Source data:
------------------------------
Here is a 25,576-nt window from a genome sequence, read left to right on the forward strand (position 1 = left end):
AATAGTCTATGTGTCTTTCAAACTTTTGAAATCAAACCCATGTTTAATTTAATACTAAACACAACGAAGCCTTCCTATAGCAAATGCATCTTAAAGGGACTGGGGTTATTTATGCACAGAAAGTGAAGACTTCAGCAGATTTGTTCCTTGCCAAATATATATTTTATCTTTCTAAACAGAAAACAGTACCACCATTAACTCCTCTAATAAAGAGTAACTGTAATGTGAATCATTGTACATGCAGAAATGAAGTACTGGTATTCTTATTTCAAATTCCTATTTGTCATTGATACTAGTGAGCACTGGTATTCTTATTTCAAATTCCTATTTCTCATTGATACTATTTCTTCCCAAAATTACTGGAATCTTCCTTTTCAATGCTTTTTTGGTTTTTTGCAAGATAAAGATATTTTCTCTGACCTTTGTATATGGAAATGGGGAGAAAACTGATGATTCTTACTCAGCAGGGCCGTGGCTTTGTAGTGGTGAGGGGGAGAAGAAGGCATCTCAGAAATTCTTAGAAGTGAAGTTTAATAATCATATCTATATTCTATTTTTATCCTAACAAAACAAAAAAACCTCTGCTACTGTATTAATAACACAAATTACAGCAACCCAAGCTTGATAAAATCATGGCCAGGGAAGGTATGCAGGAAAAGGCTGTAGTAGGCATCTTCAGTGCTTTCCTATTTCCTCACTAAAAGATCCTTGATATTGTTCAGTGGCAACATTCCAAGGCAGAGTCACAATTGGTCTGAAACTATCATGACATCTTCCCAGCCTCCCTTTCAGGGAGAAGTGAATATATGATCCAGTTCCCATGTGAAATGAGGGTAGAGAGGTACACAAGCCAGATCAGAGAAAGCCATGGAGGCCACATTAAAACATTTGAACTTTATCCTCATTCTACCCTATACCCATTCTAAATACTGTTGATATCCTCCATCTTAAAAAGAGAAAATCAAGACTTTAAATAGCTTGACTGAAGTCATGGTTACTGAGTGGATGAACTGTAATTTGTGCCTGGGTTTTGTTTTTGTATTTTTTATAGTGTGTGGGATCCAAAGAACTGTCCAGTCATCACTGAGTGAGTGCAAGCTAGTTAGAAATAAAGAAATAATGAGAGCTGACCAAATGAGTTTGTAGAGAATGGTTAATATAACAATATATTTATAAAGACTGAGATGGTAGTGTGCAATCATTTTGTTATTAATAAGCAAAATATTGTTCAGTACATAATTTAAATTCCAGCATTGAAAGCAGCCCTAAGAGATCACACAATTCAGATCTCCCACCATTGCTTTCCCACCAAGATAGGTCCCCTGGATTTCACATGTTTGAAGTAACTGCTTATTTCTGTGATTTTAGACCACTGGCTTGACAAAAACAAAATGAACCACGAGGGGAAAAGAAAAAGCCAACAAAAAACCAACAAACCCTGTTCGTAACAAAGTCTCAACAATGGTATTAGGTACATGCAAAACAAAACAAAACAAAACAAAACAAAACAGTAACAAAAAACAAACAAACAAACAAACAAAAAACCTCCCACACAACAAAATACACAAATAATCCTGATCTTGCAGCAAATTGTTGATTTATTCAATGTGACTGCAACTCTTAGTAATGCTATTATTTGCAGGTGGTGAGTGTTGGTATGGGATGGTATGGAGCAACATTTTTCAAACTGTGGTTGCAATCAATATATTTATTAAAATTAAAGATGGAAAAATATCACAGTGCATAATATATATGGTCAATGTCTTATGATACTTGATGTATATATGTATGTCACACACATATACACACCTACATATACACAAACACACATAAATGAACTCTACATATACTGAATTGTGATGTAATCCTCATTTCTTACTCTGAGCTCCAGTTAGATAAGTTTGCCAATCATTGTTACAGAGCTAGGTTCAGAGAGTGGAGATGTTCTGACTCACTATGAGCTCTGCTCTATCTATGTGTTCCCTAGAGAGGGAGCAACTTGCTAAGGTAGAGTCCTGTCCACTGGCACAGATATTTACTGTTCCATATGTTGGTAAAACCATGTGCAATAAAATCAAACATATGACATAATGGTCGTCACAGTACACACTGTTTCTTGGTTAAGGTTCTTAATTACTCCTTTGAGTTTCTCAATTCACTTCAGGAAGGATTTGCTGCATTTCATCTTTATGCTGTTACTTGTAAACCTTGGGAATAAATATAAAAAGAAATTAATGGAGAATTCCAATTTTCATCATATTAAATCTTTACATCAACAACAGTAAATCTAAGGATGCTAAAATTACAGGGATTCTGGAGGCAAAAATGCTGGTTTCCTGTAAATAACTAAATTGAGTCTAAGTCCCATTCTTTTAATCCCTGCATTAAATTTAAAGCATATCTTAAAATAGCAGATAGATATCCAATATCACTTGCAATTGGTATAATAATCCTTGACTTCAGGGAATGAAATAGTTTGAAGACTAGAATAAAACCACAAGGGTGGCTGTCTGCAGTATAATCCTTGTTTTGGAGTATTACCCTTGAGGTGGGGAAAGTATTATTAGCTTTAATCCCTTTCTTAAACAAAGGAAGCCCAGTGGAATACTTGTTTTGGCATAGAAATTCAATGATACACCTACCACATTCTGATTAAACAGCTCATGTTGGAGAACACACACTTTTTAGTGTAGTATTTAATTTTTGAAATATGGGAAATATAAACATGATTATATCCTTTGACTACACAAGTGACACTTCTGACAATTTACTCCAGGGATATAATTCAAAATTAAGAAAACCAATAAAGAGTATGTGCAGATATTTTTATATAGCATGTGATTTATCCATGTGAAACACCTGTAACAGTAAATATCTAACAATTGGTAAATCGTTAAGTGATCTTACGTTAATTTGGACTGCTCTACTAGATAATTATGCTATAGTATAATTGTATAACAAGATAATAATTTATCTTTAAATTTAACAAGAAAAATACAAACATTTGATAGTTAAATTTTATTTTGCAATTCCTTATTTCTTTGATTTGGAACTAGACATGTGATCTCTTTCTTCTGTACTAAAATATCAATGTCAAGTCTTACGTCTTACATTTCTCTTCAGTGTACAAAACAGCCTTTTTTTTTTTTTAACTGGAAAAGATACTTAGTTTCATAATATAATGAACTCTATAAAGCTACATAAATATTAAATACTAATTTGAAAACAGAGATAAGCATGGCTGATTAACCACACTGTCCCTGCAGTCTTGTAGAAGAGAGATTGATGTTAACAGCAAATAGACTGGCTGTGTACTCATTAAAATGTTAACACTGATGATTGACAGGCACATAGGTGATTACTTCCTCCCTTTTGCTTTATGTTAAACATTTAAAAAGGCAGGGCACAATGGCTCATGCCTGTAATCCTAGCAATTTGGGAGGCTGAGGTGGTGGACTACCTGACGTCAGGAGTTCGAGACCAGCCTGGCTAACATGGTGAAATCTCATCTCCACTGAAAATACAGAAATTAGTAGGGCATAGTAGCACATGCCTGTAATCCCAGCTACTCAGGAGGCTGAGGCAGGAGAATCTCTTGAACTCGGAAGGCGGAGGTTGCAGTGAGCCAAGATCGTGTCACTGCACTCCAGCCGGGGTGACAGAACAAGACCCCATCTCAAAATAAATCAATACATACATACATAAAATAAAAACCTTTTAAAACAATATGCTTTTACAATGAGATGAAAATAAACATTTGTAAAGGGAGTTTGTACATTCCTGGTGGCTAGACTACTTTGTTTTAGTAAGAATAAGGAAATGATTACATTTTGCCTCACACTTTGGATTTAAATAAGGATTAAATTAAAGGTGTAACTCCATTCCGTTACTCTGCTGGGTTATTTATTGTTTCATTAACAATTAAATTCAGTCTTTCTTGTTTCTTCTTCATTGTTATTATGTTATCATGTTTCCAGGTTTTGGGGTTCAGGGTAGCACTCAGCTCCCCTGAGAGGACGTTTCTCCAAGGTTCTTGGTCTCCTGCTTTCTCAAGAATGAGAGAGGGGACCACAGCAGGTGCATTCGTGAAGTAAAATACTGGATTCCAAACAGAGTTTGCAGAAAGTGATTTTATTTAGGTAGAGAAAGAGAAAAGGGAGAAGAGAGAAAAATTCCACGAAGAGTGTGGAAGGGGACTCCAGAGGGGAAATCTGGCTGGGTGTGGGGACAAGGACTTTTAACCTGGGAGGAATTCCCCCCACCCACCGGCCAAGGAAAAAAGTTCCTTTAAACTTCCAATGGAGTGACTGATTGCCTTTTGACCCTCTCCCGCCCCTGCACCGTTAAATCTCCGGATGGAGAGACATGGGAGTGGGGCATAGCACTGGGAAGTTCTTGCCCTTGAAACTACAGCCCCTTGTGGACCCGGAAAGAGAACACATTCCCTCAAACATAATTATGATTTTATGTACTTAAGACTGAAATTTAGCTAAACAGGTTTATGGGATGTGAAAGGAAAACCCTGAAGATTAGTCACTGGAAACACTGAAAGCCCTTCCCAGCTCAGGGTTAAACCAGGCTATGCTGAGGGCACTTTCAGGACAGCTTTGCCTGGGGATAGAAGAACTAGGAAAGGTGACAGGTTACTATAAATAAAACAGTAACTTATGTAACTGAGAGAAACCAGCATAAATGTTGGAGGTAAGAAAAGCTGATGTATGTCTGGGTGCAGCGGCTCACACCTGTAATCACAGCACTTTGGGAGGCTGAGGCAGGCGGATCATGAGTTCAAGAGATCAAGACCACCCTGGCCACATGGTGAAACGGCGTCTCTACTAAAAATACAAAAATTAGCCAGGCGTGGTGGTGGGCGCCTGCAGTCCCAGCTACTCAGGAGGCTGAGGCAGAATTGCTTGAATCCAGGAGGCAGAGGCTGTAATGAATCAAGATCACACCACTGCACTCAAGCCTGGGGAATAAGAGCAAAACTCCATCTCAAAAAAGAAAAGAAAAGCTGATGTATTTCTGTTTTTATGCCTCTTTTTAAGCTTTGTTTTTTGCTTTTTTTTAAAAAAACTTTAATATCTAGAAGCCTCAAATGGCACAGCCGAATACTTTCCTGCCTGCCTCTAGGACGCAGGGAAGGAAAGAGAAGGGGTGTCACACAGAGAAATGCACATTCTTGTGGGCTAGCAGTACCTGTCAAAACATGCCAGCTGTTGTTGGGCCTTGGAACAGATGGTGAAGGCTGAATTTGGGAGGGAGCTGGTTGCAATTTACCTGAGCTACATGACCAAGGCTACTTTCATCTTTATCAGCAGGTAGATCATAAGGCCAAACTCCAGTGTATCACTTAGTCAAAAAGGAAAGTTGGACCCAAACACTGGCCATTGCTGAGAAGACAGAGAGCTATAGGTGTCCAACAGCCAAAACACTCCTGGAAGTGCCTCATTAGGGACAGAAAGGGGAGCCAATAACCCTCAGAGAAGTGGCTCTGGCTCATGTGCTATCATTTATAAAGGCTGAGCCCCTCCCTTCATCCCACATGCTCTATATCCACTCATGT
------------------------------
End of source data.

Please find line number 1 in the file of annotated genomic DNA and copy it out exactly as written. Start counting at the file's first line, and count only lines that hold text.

Here is a 25,576-nt window from a genome sequence, read left to right on the forward strand (position 1 = left end):